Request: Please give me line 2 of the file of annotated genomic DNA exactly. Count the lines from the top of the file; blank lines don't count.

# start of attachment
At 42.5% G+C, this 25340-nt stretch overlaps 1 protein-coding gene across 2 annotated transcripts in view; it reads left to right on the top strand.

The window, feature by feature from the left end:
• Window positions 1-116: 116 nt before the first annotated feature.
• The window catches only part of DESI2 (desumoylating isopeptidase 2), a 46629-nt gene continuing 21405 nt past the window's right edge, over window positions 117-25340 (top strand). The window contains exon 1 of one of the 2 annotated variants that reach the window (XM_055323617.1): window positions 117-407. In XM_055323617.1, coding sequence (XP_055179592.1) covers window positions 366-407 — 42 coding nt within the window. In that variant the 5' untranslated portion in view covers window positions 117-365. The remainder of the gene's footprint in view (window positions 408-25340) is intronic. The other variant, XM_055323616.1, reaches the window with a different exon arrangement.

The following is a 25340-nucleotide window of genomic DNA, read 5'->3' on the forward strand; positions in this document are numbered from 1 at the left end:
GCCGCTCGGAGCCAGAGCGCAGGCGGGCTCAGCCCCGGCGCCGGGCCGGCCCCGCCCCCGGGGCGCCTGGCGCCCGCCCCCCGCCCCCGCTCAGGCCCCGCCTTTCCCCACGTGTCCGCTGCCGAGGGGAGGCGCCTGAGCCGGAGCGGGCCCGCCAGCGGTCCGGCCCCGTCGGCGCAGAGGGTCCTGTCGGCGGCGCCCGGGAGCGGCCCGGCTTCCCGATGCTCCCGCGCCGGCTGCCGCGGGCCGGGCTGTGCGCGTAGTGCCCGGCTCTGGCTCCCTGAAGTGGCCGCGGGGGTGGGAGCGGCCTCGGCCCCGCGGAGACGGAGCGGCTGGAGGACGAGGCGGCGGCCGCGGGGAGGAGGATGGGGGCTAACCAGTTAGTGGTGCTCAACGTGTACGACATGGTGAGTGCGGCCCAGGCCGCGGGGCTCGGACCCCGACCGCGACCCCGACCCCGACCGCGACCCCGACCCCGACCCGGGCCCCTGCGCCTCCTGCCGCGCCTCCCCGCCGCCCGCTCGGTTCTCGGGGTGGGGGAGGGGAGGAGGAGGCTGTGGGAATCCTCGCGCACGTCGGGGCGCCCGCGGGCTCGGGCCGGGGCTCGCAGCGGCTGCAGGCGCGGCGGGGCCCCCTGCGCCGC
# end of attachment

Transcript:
The window, feature by feature from the left end: